The men’s fashion calendar is in a state of flux.
The rise of the co-ed show, where major designers are opting to show their men’s wear during the traditional February and September women’s dates, is seriously impinging on the men’s market.
Probably the hardest hit this past season was Milan Men’s Fashion Week, following the decisions by Gucci, Bottega Veneta, Missoni and Etro to go co-ed.
London was also impacted. The big names — including Burberry, Alexander McQueen, Tom Ford and Moschino — all decided to show in different cities or formats, while a number of smaller calendar stalwarts were absent, too, including Sibling, which went into voluntary liquidation earlier this year; Agi & Sam, which is restrategizing, and Casely-Hayford, which is switching its focus to retail.
One bright spot on the European circuit was Pitti Uomo, the international trade show in Florence. The most recent edition in June found a calendar chock-full of shows and presentations that included J.W. Anderson and Off-White events along with special guests such as Hugo Boss, Christian Louboutin, Federico Curradi and Alanui.
Paris seemed to hold its own the best, with a bevy of new names added to the spring calendar to join the big guns: Louis Vuitton, Dries Van Noten, Dior Homme, Balenciaga, Haider Ackermann, Rick Owens, Valentino, Kenzo and Comme des Garçons.
Paris also saw the addition of some American designers, including John Elliott, Tim Coppens, Heron Preston, Amiri and Teddy Santis. And Harlem native A$AP Bari, a member of the A$AP Mob collective, presented his first collection of cut-and-sewn pieces for Vlone.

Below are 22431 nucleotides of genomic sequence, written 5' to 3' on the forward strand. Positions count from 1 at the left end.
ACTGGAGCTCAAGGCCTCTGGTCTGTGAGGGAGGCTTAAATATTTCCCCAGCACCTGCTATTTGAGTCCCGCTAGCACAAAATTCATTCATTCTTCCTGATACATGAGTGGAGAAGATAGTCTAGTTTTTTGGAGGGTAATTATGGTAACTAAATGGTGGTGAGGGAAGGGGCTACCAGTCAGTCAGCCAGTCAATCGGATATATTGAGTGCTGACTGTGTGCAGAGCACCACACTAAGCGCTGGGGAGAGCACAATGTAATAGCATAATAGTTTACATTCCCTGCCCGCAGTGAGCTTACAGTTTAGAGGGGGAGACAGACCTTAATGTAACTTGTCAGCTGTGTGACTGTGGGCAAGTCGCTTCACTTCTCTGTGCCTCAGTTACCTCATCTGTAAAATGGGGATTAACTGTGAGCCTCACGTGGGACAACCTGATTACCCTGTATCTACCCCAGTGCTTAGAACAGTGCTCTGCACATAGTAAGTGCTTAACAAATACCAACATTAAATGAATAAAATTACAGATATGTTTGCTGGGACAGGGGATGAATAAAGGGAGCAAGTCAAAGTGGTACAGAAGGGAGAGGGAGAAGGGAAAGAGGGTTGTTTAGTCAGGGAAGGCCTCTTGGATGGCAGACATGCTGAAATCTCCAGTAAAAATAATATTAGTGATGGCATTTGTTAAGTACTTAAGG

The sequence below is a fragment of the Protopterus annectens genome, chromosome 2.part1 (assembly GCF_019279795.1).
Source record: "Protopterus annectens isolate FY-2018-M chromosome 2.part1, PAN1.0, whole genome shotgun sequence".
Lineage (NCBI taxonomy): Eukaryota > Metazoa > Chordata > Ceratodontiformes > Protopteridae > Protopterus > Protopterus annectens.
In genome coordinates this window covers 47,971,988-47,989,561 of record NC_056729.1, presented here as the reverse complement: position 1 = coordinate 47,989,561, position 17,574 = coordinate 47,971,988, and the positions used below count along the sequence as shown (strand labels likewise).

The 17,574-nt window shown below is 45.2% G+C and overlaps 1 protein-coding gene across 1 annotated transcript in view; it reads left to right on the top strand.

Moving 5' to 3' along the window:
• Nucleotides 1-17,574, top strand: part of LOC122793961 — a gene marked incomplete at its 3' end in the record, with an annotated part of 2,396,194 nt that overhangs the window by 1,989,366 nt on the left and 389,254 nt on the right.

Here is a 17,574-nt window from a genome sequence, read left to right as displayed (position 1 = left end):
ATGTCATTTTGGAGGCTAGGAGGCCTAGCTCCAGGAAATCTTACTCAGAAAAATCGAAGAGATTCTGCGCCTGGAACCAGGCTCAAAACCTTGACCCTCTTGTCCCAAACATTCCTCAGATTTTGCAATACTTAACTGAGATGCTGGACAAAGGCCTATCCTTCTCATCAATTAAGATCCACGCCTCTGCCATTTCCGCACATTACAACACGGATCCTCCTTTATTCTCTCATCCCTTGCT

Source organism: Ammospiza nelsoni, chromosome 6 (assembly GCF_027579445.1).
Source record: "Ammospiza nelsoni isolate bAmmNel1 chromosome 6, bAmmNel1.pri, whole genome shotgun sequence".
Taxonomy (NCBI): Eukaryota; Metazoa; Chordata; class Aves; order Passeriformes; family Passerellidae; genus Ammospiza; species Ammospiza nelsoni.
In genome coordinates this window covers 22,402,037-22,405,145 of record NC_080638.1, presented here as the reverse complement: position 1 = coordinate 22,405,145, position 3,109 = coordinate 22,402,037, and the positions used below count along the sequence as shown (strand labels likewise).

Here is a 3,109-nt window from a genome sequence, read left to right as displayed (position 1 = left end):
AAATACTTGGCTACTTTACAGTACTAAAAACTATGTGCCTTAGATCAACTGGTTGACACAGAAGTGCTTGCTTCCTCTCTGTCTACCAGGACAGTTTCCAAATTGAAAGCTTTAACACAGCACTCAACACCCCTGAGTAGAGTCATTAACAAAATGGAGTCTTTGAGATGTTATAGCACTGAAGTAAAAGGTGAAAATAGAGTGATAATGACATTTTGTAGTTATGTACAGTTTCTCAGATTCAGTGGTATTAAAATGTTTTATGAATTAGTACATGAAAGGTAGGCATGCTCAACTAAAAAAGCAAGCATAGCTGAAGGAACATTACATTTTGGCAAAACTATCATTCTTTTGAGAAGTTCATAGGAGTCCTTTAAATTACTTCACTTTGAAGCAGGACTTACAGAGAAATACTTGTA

The influx of Americans to Paris contributed to a less-than-stellar spring edition of New York Fashion Week: Men’s, where the list of missing names — Tommy Hilfiger, Ralph Lauren, Calvin Klein, Michael Kors, Thom Browne, Joseph Abboud, John Varvatos and others — was seemingly longer than those who opted to participate.
Raf Simons, with his “Blade Runner”-inspired show in an alley in Chinatown, was undoubtedly the highlight of the otherwise lackluster week. And while some other big American brands did present in New York — Todd Snyder, Boss, Perry Ellis — the calendar was filled with a lot of unknown names and smaller brands.
The situation may become even more perilous in February when the Council of Fashion Designers of America, the organizers of the event, will move to a “decentralized model.” The shows will leave their longtime home at Skylight Clarkson Sq in TriBeCa and the CFDA is searching out a variety of venues around the city — penthouses, hotels, galleries, screening rooms, exhibition spaces — to house shows. It is also working with the Skylight Group to identify other potential spots around town where shows can be held.
Despite the growing pains for the New York men’s shows, which have been separated from women’s for five seasons, the CFDA is committed to continuing with them and will still provide financial support for the small, emerging brands. “Our support to the designers is just evolving,” said Mark Beckham, vice president of marketing for the CFDA.